The floor work is essentially the start of actual play. Some people prefer a standing start, others prefer seated (of course, each can be utilised for specific or desired effect). The aim of floor work is basically to set the tone and flow of play. It can be violent and rough or soft and sensual depending on the moods and preferences of the play partners (choice of music, if any is used, tends to influence and effect play). This stage is often when all the bondage is applied and readied for suspension, however, sometimes the duration of play can be nothing but floor work and have no suspension at all.

“To me, the floor work is is very important, it is about the closeness, the touch, awakening my partners senses and the choice of how I am going to go about controlling the flow of play. It is building the foundations of the play ahead and even though I am in control, I am sensitive to and guided by Aemilia‘s reactions. It is not about the rope, but how I choose to use the rope. This part of play is what has truly made me fall in love with Kinbaku.” – Benjamin.

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“Personally, I like it rough.” – Aemilia Hawk.

Stage 4: Partial/Full suspension (optional)

If suspension is a desired effect, the rigging is then applied.

WARNING: Partial or full rope suspension should not be attempted without training or tuition and even with such things, it can still be dangerous. Possible injuries can include permanent nerve damage.

“As safety is a prime concern, please be aware that, like so many good things in life, there is always possibility of accidental injury. Rope suspension is undoubtedly edge play and should only be undertaken by those who are physically and mentally up to the challenge. Suspension is safe but not without risk, regardless of proficiency or experience, so is definitely RACK (Risk Aware Consensual Kink) rather than entirely SSC (Safe Sane and Consensual). The more extreme suspensions require a high degree of fitness and often a reasonable pain threshold, so don’t imagine everyone can do what professional models make look easy!” – Bruce Esinem.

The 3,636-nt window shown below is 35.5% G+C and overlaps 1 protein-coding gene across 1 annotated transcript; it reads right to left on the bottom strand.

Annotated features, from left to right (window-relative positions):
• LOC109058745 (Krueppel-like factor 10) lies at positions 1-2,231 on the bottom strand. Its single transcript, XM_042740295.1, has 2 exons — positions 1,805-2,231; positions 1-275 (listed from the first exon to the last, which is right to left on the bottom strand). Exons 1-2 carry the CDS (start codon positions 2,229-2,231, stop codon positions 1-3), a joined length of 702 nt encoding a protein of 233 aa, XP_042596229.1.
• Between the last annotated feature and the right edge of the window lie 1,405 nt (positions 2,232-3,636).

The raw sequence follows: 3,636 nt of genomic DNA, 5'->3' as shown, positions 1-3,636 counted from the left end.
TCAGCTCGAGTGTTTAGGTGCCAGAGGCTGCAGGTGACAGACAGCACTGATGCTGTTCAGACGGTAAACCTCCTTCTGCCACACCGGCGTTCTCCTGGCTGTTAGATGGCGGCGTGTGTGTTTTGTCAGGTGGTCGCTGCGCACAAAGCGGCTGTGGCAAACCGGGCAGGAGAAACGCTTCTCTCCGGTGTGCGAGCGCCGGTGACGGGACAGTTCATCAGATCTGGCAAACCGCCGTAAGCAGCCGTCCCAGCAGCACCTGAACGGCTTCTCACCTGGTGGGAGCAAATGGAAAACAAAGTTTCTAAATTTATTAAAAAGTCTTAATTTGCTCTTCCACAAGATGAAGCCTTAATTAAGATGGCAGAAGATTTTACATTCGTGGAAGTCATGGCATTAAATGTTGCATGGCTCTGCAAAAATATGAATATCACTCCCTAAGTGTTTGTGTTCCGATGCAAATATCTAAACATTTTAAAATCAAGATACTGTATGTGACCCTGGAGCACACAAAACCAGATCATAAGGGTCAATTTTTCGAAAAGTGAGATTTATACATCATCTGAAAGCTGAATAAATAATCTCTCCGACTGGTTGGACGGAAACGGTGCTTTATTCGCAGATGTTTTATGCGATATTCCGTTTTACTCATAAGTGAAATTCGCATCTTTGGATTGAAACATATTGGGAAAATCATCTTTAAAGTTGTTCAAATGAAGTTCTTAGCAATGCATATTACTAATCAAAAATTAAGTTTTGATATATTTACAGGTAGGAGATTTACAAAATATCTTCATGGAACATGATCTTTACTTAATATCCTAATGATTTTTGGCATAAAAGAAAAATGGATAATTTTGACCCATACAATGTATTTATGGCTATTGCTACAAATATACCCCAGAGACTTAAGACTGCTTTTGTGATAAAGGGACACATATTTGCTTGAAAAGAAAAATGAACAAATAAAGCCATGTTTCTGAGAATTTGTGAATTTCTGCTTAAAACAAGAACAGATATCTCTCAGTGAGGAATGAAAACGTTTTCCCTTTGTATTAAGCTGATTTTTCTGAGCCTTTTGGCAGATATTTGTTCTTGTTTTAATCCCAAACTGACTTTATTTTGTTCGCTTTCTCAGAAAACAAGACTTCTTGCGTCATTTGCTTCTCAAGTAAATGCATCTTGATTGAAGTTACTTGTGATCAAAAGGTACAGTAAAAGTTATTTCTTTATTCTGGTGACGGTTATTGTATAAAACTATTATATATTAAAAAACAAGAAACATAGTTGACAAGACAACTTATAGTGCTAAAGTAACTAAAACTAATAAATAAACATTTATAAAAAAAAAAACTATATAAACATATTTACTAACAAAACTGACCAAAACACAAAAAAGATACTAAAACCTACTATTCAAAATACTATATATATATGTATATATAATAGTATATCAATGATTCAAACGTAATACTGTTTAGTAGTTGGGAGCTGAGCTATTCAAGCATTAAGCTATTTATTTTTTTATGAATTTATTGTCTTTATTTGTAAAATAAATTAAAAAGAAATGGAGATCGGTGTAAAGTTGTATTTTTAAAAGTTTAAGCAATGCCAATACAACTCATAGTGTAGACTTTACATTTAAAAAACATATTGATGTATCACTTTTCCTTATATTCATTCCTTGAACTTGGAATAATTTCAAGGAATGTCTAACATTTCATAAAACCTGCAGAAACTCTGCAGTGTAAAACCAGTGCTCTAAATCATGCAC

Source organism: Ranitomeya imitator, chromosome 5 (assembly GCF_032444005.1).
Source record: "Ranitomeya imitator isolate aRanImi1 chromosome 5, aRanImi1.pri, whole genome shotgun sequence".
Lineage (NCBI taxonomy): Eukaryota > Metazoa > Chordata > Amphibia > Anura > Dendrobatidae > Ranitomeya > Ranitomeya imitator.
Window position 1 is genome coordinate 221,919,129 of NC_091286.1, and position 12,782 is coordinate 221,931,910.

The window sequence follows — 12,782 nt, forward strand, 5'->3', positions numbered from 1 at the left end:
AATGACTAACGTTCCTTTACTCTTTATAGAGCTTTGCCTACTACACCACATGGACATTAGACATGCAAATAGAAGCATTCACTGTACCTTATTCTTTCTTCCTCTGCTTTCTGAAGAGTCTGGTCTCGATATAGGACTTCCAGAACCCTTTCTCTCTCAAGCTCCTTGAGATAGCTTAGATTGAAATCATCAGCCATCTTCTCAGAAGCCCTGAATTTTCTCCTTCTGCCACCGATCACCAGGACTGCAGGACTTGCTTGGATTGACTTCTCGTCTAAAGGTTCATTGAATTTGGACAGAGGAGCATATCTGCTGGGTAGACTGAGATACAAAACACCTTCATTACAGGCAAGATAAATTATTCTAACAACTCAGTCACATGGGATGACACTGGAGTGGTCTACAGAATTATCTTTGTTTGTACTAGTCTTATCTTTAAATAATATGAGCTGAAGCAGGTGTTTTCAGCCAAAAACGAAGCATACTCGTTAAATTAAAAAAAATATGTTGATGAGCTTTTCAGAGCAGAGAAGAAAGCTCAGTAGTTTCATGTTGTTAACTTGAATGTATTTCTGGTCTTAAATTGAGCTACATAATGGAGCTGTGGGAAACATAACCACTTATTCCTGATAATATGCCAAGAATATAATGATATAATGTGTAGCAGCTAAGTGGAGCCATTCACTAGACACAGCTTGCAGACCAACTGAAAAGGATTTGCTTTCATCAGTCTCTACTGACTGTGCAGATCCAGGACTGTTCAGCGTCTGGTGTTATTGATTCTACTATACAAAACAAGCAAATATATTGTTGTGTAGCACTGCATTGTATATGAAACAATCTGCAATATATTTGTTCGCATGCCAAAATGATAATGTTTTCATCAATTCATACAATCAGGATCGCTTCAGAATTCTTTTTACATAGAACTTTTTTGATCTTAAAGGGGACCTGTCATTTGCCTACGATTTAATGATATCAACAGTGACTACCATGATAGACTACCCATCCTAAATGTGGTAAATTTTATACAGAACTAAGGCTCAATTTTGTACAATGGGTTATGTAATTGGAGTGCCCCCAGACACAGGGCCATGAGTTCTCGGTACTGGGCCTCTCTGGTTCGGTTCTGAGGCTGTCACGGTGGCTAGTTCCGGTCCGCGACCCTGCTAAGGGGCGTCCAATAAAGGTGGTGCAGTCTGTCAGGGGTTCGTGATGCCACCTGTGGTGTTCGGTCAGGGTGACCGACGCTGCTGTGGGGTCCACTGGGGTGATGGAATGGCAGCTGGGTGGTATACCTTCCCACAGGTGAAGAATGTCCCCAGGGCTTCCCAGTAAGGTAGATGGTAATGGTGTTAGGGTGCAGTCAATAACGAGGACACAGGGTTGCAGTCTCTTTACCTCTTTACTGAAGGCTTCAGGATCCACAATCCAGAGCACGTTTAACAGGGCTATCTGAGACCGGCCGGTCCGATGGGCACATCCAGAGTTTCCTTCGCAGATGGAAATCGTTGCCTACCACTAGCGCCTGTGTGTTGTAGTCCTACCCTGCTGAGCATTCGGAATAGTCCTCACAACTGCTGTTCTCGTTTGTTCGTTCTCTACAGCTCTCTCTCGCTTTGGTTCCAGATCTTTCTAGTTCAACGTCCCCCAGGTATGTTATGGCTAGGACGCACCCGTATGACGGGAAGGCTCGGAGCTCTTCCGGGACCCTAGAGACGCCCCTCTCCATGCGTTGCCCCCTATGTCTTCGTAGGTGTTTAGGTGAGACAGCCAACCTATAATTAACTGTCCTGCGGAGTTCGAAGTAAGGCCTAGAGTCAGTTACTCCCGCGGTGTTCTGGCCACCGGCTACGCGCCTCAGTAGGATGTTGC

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Stage 5: Suspension transitioning (optional)

Some positions are more uncomfortable than others, every model is different and what some will find easy, others will find incredibly difficult. But regardless of the person, It is a good idea to keep the model moving and a bad idea to keep them suspended for lengthy periods of time. This may be as simple as spinning or gently swinging the model while in suspension or even changing (in part or in whole) the suspension itself.

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Stage 6: Back down to earth

If suspended, it is very important to bring the model back to the floor safely (untying the correct lines in sequence to ensure balance is maintained). Even when the main line is removed and there is no attachments to the suspension point, it is the artists responsibility to keep hold of the model until safely on the ground (light-headedness, euphoric emotions or sensory overload can cause the model to collapse easily).

The untying is just as important as the rest of the play. This is where the artist may decide to change the flow of play to opposite of what has been earlier.

“In my case, this point of play is often when I enjoy the more sensual and soft touch. For me, it is an unveiling of the skin beneath the ropes and I often add small touches to our play; like using the ends of the rope to caress or running the rope over sensitive erogenous zones while untying.” – Benjamin.

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Stage 7: Aftercare

Aftercare is important in any form of BDSM play. Rope bondage is painful (especially suspension), despite how easy a model can sometimes make it look. Aftercare can range from a soft and sensual embrace, applying skin creams to marked areas, gentle kisses and all kinds of affections shown. The list of possible aftercare is limitless and is often unique and personal between the play partners themselves. Aftercare should be just as significant as the play itself.

“I know Aemilia goes through a lot, emotionally and physically, during our rope play. The aftercare is an important way of showing my affection towards her. It is my way of saying thankyou.” – Benjamin.